Stefan Friedl (University of Regensburg) TITLE The profinite completion of knot groups ABSTRACT The profinite completion of a group contains the same information as the set of all finite quotients of a group. We will show that the profinite completion of a knot group determines whether or not the knot is fibered. We furthermore show that the profinite completion detects the trefoil and the Figure-8 knot.

Joachim Gudmundsson (The University of Sydney) TITLE Geometric spanner graphs ABSTRACT Consider a set S of n points in d-dimensional Euclidean space. A network on S can be modelled as an undirected graph G with vertex set S of size n and an edge set E, where every edge (u,v) has a weight. A geometric (Euclidean) network is a network where the weight of the edge (u,v) is the Euclidean distance between its endpoints. Given a real number t > 1 we say that G is a t-spanner for S, if for each pair of points u,v in S, there exists a path in G of weight at most t times the Euclidean distance between u and v. In this talk we give an overview of the area of geometric spanners including the most common construction algorithms to obtain spanners of linear size.

Joan Licata (Australian National University) TITLE Front diagrams via open book decompositions ABSTRACT Grid diagrams offer a simple combinatorial presentation of a knot in a lens space; in the case that the lens space is equipped with its universally tight contact contact structure, grid diagrams can also be used to present Legendrian knots. This "front projection" has lead to a variety of algorithms and computer programs for computing invariants of Legendrian knots in contact lens spaces. In this talk I'll discuss joint work with Dave Gay to develop an analogous notion of front projection for Legendrian knots in arbitrary contact manifolds.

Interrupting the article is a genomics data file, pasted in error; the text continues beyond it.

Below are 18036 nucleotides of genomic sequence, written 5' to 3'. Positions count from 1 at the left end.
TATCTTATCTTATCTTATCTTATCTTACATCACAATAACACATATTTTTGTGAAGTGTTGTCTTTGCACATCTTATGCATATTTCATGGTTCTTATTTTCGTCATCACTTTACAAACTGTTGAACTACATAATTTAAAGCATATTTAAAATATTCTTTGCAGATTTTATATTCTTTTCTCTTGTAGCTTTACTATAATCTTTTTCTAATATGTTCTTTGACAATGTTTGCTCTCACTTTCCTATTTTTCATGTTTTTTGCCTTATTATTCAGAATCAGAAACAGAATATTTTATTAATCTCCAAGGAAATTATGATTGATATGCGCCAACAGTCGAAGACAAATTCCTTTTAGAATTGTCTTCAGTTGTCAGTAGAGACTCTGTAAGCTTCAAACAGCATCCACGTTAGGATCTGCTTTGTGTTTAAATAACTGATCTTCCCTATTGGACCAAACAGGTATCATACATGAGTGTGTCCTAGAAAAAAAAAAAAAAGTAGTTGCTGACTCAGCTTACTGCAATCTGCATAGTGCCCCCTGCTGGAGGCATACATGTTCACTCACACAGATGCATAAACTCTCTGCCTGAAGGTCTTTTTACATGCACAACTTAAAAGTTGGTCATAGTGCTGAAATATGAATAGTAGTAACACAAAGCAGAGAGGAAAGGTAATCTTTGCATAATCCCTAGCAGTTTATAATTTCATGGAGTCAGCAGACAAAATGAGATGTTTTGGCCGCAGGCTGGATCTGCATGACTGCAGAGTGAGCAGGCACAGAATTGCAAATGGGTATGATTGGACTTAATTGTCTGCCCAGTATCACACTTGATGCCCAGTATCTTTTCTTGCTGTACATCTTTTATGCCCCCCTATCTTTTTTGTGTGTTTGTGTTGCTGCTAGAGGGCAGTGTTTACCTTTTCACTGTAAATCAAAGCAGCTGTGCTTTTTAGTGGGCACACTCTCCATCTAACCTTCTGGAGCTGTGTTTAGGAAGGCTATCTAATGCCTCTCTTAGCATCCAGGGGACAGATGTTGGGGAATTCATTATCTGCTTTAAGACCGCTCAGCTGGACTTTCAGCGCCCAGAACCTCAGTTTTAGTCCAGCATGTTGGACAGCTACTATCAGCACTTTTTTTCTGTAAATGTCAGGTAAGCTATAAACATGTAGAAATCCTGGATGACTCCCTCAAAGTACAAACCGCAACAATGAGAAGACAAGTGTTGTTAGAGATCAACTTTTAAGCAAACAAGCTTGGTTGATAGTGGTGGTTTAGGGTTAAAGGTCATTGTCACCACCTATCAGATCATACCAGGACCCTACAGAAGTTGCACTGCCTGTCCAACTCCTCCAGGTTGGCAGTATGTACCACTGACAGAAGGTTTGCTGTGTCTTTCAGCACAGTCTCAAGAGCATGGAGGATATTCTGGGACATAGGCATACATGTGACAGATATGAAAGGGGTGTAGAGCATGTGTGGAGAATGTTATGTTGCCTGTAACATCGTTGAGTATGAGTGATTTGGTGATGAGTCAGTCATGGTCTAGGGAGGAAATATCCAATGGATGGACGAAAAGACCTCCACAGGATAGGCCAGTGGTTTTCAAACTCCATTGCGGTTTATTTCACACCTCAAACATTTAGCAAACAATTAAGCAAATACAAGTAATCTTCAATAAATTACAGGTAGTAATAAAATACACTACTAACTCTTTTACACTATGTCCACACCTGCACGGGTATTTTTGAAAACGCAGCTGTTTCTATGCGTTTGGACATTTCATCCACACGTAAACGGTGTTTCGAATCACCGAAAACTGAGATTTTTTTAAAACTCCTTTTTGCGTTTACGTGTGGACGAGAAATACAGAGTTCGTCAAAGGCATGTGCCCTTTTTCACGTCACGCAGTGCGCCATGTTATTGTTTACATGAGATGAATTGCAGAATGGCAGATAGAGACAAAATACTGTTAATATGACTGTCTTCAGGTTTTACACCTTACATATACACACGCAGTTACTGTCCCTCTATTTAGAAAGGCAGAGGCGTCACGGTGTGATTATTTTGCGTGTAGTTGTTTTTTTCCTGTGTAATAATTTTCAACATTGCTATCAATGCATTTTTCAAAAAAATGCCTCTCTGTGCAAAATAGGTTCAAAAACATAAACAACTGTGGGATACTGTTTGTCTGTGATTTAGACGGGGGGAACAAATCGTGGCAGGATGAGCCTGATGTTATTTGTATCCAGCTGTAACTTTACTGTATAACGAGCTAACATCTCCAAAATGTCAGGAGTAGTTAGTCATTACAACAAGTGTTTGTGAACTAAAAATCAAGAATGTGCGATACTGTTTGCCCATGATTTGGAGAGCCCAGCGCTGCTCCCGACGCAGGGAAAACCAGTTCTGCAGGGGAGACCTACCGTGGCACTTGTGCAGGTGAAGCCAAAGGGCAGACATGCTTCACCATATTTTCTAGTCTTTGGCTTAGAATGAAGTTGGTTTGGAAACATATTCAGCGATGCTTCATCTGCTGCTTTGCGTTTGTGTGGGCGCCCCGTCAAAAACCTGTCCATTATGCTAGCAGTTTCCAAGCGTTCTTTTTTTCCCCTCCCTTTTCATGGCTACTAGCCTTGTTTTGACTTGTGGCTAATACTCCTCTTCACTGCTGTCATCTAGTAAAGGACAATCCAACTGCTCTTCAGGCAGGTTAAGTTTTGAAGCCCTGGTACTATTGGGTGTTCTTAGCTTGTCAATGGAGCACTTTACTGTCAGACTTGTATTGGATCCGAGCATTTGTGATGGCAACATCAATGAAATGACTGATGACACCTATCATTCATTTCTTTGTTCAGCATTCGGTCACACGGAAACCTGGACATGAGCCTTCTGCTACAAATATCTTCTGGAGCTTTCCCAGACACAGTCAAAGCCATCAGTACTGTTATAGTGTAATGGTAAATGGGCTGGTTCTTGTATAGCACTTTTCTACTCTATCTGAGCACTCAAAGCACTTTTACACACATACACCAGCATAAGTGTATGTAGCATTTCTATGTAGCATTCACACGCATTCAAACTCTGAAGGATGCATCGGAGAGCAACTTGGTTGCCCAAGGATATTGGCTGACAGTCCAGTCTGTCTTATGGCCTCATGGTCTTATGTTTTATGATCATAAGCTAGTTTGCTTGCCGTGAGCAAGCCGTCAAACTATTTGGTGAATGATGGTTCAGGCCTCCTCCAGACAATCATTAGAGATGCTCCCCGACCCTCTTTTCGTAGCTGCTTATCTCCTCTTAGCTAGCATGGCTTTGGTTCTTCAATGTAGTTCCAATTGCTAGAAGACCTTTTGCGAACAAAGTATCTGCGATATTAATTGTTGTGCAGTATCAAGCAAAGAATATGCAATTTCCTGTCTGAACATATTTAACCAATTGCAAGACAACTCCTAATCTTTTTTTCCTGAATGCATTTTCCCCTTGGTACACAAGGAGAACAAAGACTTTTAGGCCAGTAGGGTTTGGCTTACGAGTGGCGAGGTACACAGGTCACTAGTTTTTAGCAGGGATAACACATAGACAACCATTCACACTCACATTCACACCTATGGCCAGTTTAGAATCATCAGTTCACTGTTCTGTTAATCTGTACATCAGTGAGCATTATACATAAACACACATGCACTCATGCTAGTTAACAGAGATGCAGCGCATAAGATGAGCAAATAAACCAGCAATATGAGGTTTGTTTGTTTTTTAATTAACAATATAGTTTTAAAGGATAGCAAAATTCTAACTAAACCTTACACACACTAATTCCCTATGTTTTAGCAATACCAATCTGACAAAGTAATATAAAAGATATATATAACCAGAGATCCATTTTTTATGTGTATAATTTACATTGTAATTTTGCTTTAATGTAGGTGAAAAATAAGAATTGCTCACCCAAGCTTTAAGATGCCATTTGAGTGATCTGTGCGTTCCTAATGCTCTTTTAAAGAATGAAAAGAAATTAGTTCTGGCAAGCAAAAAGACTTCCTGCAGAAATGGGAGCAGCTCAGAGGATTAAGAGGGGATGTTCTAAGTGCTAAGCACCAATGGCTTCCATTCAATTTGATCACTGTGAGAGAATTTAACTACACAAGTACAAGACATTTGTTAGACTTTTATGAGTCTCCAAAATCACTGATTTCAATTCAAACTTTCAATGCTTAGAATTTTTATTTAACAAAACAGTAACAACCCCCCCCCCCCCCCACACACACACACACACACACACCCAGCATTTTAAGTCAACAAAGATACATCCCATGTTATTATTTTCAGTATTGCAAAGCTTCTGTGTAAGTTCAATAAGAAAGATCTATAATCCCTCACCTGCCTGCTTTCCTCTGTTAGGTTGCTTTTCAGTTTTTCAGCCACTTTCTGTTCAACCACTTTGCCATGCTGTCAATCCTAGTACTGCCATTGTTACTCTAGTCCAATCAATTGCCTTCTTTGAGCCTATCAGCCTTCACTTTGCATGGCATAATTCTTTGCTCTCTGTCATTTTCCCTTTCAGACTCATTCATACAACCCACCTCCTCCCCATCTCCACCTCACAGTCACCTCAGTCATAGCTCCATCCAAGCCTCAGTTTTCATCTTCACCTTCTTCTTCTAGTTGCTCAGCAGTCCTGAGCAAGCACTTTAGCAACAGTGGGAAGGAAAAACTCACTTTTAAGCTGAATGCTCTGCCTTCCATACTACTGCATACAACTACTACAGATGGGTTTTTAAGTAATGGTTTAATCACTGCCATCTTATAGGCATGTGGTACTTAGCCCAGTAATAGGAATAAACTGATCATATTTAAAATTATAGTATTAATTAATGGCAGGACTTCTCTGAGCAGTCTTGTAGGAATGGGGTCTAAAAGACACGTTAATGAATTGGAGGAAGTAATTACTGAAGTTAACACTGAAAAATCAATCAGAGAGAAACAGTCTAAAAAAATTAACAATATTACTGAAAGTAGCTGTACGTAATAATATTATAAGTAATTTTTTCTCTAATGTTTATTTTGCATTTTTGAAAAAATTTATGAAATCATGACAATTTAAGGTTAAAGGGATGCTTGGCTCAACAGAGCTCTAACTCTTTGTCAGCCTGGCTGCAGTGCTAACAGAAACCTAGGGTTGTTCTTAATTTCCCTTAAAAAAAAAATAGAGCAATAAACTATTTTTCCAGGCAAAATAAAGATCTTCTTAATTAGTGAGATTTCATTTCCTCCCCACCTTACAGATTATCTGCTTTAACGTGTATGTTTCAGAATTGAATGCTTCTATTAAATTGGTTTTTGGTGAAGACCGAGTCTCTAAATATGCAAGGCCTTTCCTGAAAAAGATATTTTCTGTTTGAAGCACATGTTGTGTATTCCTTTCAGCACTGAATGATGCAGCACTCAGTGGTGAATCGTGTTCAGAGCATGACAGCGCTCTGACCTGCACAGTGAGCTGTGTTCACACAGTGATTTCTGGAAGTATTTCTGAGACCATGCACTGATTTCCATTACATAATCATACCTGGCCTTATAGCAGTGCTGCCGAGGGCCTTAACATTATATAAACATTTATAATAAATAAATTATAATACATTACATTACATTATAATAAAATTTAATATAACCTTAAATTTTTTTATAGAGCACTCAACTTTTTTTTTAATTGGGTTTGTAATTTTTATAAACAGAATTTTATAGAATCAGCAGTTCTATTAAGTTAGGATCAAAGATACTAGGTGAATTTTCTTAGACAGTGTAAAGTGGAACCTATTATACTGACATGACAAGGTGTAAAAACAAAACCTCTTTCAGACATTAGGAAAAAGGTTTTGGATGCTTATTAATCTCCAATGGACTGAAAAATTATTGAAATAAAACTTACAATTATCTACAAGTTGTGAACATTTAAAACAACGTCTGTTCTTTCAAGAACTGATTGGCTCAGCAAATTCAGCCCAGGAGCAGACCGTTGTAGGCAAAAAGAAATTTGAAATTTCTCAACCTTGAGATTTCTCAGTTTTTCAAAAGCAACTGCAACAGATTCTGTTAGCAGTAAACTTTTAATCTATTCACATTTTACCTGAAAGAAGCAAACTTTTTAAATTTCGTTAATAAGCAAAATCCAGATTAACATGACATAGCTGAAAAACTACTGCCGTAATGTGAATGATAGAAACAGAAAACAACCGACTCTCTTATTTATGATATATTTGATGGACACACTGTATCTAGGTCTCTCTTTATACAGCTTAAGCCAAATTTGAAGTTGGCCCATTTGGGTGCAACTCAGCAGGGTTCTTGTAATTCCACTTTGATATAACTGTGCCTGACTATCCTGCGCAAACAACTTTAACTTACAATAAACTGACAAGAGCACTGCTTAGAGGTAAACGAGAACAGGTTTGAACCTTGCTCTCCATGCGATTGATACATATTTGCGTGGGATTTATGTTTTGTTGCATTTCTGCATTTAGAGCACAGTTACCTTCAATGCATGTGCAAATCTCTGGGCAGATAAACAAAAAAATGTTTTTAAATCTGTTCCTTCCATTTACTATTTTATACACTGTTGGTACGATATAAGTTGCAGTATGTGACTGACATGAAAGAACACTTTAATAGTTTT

Jessica Purcell (Brigham Young University) TITLE Geometrically maximal knots ABSTRACT In this talk, we consider the ratio of volumes of hyperbolic knots to their crossing numbers. This ratio is known to have maximum value less than the volume of a regular ideal octahedron. This motivates several questions, such as, for which knots is the ratio very near the maximum? For fixed crossing number, what links maximize this ratio? We say that a sequence of hyperbolic knots is geometrically maximal if these ratios limit to the maximum value. In this talk, we describe several sequences of geometrically maximal knots, and present several conjectures. We discuss weaving knots, which are alternating knots with the same projection as a torus knot, and which were conjectured by Lin to be among the maximum volume knots for fixed crossing number. We prove weaving knots are geometrically maximal. We discuss a method, known to Agol, for constructing other sequences of geometrically maximal knots. This is joint with Abhijit Champanerkar and Ilya Kofman.